Suicide Prevention Strategies for Improving Population Health

Holly C. Wilcox, Peter A. Wyman

Research output: Contribution to journalReview articlepeer-review

26 Scopus citations


Many suicide prevention programs are listed on the National Registry of Evidence based Programs and Practices but very few have demonstrated evidence of effectiveness from randomized trials. Nearly all widely used programs aim to identify youth after they have already developed identifiable symptoms or after a suicidal crisis has already started, which is an approach that is unlikely to reduce rates of youth suicide in the general population significantly. For most youth who die by suicide, there are opportunities for intervention before imminent risk and problems develop. Effective prevention programs have been identified that reduce the occurrence and severity of mental, emotional, and behavioral problems that increase risk for suicidal behavior, many offered through schools; however, the impact of these programs on reducing suicidal behaviors is unknown at present because evaluators of these interventions have rarely included suicidal behavior in their outcome measures. Identifying the impact of these programs is underway as part of the National Institutes of Health Pathways to Prevention program. To advance upstream suicide prevention, we also recommend identifying other promising intervention settings and strategies. Social media has been in the spotlight owing to rapidly expanding Internet-networked communication, concerns about cyberbullying, and the tendency of vulnerable youth to seek peers on social media instead of help in person. In 2011, Facebook added a feature to report suicidal content, which has been recently updated to pass information to the National Suicide Prevention Lifeline. Owing to social media's wide reach to youth isolated from adults and its ability to provide extensive real-time data, this setting has great potential for suicide prevention. We also recommend suicide prevention approaches that integrate the physical and behavioral health domains. As pointed out by Brent and Brown, for suicide risk screening or GKT to reduce suicides, detection has to be accurate, students and their parents need to follow through with referrals and the treatment has to be effective. Because a national survey indicates that community treatment for suicidal young people has not established consistent effectiveness,interventions such as the GBG or YAM, which build skills, and Sources of Strength, which builds communication ties to adults, seem to be wise suicide prevention investments. Replication and cost-effectiveness studies of these primary prevention approaches are needed. A greater investment is required to build infrastructure to support financing and sustaining large-scale, coordinated suicide prevention efforts and research.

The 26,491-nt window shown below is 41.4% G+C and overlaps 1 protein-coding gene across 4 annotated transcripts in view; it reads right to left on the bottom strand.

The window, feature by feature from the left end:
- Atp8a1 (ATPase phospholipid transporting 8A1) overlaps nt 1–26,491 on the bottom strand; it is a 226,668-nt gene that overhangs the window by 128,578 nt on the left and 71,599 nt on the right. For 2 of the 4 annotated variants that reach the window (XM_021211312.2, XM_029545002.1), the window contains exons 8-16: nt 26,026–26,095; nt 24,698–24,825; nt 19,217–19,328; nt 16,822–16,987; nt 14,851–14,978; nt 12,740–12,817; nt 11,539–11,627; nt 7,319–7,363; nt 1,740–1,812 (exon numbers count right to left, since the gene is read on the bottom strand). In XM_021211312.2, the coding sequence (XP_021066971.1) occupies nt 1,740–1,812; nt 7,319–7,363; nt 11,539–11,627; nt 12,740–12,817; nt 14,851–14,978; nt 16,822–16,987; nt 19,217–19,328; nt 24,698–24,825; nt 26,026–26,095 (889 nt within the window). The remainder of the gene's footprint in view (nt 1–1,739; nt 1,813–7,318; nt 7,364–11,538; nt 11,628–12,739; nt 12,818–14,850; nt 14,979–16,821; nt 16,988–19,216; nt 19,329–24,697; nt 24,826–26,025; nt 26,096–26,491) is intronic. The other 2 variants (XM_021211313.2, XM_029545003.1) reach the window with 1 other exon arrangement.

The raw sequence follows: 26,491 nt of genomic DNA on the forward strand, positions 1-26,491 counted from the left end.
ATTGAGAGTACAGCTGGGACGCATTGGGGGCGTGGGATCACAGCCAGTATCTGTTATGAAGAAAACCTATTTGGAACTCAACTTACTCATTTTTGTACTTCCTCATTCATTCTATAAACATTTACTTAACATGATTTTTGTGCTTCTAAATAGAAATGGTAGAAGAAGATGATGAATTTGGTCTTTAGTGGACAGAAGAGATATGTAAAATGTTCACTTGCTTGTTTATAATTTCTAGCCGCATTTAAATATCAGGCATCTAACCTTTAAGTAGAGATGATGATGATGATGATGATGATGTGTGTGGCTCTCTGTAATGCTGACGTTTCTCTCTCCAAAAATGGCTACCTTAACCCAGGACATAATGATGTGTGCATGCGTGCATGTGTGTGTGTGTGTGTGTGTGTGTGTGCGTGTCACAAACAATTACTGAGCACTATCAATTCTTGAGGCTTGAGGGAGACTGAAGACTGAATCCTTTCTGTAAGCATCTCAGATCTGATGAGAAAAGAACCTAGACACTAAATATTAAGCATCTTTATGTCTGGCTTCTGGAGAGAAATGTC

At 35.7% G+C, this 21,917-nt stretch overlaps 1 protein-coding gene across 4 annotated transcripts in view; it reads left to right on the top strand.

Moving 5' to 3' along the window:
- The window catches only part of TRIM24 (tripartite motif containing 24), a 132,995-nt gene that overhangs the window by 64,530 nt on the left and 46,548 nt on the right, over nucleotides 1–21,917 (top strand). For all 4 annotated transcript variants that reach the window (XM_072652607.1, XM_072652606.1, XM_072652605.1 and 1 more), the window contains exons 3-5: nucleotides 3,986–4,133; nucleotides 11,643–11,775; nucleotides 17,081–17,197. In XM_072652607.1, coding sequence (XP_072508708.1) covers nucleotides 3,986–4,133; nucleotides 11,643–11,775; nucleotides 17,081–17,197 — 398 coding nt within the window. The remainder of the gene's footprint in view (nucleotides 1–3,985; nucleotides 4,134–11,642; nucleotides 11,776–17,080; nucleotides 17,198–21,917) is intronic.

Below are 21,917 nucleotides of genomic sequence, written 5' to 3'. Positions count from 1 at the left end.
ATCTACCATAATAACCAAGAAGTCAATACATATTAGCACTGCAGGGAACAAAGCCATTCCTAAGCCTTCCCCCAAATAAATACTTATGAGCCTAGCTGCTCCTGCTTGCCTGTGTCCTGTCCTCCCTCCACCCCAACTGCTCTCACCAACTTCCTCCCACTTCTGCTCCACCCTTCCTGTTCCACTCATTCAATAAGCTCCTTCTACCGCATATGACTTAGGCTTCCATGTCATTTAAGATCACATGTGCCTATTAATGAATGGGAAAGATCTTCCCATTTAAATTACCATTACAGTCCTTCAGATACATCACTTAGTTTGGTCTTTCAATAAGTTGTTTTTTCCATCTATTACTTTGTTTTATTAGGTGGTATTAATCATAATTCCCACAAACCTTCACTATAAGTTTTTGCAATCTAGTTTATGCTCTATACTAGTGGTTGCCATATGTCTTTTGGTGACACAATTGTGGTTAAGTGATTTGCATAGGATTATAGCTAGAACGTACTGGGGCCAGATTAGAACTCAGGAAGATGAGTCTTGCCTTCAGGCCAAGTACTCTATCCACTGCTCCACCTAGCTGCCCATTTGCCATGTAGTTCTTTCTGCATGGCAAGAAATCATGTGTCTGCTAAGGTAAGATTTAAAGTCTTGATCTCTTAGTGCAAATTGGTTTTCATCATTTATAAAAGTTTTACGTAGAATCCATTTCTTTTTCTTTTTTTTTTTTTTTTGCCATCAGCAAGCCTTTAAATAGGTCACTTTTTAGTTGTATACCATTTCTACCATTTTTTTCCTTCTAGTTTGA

Original languageEnglish (US)
Pages (from-to)219-233
Number of pages15
JournalChild and Adolescent Psychiatric Clinics of North America
Issue number2
StatePublished - Apr 1 2016


  • Attempted suicide
  • Prevention and control
  • Public health
  • Suicide

ASJC Scopus subject areas

  • Pediatrics, Perinatology, and Child Health
  • Psychiatry and Mental health


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